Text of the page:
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Message to the Congress Transmitting the 1999 National Drug Control Strategy

February 08, 1999

To the Congress of the United States:

On behalf of the American people, I am pleased to transmit the 1999 National Drug Control Strategy to the Congress. This Strategy renews and advances our efforts to counter the threat of drugs—a threat that continues to cost our Nation over 14,000 lives and billions of dollars each year.

There is some encouraging progress in the struggle against drugs. The 1998 Monitoring the Future study found that youth drug use has leveled off and in many instances is on the decline—the second straight year of progress after years of steady increases. The study also found a significant strengthening of youth attitudes toward drugs: young people increasingly perceive drug use as a risky and unacceptable behavior. The rate of drug-related murders continue to decline, down from 1,302 in 1992 to 786 in 1997. Overseas, we have witnessed a decline in cocaine production by 325 metric tons in Bolivia and Peru over the last 4 years. Coca cultivation in Peru plunged 56 percent since 1995.

Nevertheless, drugs still exact a tremendous toll on this Nation. In a 10-year period, 100,000 Americans will die from drug use. The social costs of drug use continue to climb, reaching $110 billion in 1995, a 64 percent increase since 1990. Much of the economic burden of drug abuse falls on those who do not abuse drugs— American families and their communities. Although we have made progress, much remains to be done.

The 1999 National Drug Control Strategy provides a comprehensive balanced approach to move us closer to a drug-free America. This Strategy presents a long-term plan to change American attitudes and behavior with regard to illegal drugs. Among the efforts this Strategy focuses on are:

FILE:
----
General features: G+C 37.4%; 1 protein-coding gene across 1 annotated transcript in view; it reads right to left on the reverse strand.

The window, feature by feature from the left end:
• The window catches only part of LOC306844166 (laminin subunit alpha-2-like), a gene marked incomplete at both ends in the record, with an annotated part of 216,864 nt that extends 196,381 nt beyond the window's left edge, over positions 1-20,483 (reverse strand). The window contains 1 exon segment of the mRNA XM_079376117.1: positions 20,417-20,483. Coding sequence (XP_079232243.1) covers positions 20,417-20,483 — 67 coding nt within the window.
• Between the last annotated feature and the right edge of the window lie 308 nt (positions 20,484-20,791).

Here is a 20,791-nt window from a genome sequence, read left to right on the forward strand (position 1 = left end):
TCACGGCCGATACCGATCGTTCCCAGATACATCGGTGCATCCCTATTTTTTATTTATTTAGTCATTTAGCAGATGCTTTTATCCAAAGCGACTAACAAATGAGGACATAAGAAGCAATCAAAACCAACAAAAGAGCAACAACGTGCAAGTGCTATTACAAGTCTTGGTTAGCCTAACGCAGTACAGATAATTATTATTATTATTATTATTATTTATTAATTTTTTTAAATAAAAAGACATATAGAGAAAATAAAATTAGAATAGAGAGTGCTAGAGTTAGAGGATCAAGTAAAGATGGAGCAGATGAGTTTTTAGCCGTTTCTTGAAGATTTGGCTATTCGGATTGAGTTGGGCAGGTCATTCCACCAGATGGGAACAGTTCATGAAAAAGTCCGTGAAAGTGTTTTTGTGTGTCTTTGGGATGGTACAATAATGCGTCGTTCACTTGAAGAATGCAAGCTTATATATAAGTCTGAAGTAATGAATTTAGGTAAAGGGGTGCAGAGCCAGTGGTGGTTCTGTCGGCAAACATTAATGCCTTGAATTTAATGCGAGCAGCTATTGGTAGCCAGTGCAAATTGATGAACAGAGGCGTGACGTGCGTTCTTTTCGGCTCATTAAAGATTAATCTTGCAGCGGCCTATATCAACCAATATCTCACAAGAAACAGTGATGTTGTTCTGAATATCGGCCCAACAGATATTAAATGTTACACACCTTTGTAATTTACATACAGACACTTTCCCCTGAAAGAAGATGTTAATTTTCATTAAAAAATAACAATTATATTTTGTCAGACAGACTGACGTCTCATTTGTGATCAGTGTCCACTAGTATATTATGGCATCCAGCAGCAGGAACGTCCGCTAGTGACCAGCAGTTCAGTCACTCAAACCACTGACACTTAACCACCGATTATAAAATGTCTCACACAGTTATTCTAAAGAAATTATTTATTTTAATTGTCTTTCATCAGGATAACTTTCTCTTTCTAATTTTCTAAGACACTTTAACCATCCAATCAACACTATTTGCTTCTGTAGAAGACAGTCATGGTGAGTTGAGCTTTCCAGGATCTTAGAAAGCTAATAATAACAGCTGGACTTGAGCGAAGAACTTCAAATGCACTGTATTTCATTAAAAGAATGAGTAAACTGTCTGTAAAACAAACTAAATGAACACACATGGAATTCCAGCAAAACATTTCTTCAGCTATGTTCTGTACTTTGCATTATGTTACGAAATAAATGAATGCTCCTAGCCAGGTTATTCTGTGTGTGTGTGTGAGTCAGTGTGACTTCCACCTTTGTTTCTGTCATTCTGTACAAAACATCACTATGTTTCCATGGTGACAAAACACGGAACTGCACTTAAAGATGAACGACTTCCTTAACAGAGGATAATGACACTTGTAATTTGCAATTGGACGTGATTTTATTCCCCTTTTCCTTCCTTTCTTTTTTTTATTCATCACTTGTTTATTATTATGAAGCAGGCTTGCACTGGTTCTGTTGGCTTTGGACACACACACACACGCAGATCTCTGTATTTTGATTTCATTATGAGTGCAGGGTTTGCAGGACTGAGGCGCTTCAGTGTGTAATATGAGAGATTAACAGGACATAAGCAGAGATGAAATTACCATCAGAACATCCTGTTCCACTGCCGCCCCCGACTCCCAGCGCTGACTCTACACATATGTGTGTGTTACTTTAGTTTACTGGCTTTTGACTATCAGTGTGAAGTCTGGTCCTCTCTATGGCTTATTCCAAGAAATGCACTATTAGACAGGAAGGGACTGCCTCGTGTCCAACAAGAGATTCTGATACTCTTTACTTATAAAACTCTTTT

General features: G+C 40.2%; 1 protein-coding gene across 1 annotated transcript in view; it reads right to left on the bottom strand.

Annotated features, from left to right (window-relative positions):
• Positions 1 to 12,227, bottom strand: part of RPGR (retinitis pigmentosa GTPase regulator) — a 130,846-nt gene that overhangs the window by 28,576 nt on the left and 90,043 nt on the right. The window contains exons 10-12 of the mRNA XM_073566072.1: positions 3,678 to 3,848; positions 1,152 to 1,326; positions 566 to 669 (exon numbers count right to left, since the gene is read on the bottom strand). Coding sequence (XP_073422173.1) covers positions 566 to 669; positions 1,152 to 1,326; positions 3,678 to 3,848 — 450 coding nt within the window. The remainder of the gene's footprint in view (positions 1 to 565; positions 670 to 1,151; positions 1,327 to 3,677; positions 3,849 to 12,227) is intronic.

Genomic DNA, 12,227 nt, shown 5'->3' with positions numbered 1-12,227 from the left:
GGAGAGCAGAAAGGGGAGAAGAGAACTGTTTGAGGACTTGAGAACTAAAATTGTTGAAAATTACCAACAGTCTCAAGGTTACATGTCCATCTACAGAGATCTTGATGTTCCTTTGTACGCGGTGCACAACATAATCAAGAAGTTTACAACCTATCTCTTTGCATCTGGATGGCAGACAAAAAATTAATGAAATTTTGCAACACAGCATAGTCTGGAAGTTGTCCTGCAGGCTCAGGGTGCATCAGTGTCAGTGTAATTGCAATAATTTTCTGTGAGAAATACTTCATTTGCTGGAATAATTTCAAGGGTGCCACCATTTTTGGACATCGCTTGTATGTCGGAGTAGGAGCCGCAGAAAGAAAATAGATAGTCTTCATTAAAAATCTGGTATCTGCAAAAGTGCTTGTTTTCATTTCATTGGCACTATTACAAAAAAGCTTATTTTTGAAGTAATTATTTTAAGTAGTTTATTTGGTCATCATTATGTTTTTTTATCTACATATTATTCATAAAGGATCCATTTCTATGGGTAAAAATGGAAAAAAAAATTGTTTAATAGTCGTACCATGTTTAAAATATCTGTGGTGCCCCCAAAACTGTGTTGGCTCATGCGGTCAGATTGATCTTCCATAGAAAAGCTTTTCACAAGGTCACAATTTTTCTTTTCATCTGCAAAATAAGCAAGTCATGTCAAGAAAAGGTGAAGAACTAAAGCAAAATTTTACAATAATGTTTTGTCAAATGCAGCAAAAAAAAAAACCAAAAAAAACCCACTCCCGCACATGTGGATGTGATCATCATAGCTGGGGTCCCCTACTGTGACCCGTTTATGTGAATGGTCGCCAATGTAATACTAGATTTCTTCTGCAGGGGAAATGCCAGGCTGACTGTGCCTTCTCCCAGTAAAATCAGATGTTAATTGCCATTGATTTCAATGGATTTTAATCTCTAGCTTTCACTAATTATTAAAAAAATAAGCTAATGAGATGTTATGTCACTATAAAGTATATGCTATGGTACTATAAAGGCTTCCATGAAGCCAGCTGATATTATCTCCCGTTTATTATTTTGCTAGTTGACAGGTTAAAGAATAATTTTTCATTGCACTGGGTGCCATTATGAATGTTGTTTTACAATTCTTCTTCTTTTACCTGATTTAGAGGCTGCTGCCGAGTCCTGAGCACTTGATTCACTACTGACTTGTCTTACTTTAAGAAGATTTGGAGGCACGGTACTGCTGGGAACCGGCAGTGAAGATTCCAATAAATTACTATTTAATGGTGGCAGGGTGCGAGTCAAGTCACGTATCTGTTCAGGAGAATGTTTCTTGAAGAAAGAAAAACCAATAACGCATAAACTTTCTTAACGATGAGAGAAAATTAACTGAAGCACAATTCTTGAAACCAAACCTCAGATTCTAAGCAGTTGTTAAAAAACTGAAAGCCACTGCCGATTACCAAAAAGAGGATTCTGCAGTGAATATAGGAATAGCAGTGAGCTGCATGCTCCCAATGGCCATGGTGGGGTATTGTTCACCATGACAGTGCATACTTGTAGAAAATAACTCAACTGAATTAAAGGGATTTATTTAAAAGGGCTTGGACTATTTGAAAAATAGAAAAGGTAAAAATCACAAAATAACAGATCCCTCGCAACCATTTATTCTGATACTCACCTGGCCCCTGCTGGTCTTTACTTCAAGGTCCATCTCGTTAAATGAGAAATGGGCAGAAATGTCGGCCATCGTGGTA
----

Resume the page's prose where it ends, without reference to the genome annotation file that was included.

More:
• Educating children: studies demonstrate that when our children understand the dangers of drugs, their rates of drug use drop. Through the National Youth Anti-Drug Media Campaign, the Safe and Drug Free Schools Program and other efforts, we will continue to focus on helping our youth reject drugs.

• Decreasing the addicted population: the addicted make up roughly a quarter of all drug users, but consume two-thirds of all drugs in America. Our strategy for reducing the number of addicts focuses on closing the "treatment gap."

• Breaking the cycle of drugs and crime: numerous studies confirm that the vast majority of prisoners commit their crimes to buy drugs or while under the influence of drugs. To help break this link between crime and drugs, we must promote the Zero Tolerance Drug Supervision initiative to better keep offenders drug- and crimefree. We can do this by helping States and localities to implement tough new systems to drug test, treat, and punish prisoners, parolees, and probationers.

• Securing our borders: the vast majority of drugs consumed in the United States enter this Nation through the Southwest border, Florida, the Gulf States, and other border areas and air and sea ports of entry. The flow of drugs into this Nation violates our sovereignty and brings crime and suffering to our streets and communities. We remain committed to, and will expand, efforts to safeguard our borders from drugs.

• Reducing the supply of drugs: we must reduce the availability of drugs and the ease with which they can be obtained. Our efforts to reduce the supply of drugs must target both domestic and overseas production of these deadly substances.

Our ability to attain these objectives is dependent upon the collective will of the American people and the strength of our leadership. The progress we have made to date is a credit to Americans of all walks of life—State and local leaders, parents, teachers, coaches, doctors, police officers, and clergy. Many have taken a stand against drugs. These gains also result from the leadership and hard work of many, including Attorney General Reno, Secretary of Health and Human Services Shalala, Secretary of Education Riley, Treasury Secretary Rubin, and Drug Policy Director McCaffrey. I also thank the Congress for their past and future support. If we are to make further progress, we must maintain a bipartisan commitment to the goals of the Strategy.

As we enter the new millennium, we are reminded of our common obligation to build and leave for coming generations a stronger Nation. Our National Drug Control Strategy will help create a safer, healthier future for all Americans.


The White House, February 8, 1999.

William J. Clinton, Message to the Congress Transmitting the 1999 National Drug Control Strategy Online by Gerhard Peters and John T. Woolley, The American Presidency Project

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